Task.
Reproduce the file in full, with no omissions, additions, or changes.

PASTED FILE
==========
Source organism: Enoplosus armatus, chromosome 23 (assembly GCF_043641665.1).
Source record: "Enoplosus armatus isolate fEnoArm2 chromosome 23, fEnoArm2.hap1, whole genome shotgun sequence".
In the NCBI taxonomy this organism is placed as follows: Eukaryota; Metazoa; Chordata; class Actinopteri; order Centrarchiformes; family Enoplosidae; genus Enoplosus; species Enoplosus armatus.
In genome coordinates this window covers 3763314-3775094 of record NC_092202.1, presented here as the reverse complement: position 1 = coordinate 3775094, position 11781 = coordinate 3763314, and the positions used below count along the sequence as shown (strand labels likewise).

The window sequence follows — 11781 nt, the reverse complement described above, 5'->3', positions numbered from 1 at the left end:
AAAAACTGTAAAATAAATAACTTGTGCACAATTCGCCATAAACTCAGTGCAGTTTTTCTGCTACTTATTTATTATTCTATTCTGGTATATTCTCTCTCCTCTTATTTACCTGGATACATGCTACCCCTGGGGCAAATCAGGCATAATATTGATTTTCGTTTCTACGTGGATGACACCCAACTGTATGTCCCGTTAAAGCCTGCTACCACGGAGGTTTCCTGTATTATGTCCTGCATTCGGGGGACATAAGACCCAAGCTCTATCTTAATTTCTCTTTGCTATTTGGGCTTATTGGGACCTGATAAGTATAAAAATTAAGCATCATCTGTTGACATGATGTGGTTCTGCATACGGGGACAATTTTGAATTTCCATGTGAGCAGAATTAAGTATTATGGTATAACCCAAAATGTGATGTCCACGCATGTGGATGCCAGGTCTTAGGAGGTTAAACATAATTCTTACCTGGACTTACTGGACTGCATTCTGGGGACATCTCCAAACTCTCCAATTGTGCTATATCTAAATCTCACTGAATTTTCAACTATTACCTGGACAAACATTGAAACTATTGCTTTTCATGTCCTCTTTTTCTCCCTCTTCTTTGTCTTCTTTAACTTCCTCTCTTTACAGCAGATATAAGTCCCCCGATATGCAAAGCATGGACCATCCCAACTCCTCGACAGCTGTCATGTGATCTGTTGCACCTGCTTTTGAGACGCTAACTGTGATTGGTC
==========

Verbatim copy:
Source organism: Enoplosus armatus, chromosome 23 (assembly GCF_043641665.1).
Source record: "Enoplosus armatus isolate fEnoArm2 chromosome 23, fEnoArm2.hap1, whole genome shotgun sequence".
In the NCBI taxonomy this organism is placed as follows: Eukaryota; Metazoa; Chordata; class Actinopteri; order Centrarchiformes; family Enoplosidae; genus Enoplosus; species Enoplosus armatus.
In genome coordinates this window covers 3763314-3775094 of record NC_092202.1, presented here as the reverse complement: position 1 = coordinate 3775094, position 11781 = coordinate 3763314, and the positions used below count along the sequence as shown (strand labels likewise).

The window sequence follows — 11781 nt, the reverse complement described above, 5'->3', positions numbered from 1 at the left end:
AAAAACTGTAAAATAAATAACTTGTGCACAATTCGCCATAAACTCAGTGCAGTTTTTCTGCTACTTATTTATTATTCTATTCTGGTATATTCTCTCTCCTCTTATTTACCTGGATACATGCTACCCCTGGGGCAAATCAGGCATAATATTGATTTTCGTTTCTACGTGGATGACACCCAACTGTATGTCCCGTTAAAGCCTGCTACCACGGAGGTTTCCTGTATTATGTCCTGCATTCGGGGGACATAAGACCCAAGCTCTATCTTAATTTCTCTTTGCTATTTGGGCTTATTGGGACCTGATAAGTATAAAAATTAAGCATCATCTGTTGACATGATGTGGTTCTGCATACGGGGACAATTTTGAATTTCCATGTGAGCAGAATTAAGTATTATGGTATAACCCAAAATGTGATGTCCACGCATGTGGATGCCAGGTCTTAGGAGGTTAAACATAATTCTTACCTGGACTTACTGGACTGCATTCTGGGGACATCTCCAAACTCTCCAATTGTGCTATATCTAAATCTCACTGAATTTTCAACTATTACCTGGACAAACATTGAAACTATTGCTTTTCATGTCCTCTTTTTCTCCCTCTTCTTTGTCTTCTTTAACTTCCTCTCTTTACAGCAGATATAAGTCCCCCGATATGCAAAGCATGGACCATCCCAACTCCTCGACAGCTGTCATGTGATCTGTTGCACCTGCTTTTGAGACGCTAACTGTGATTGGTC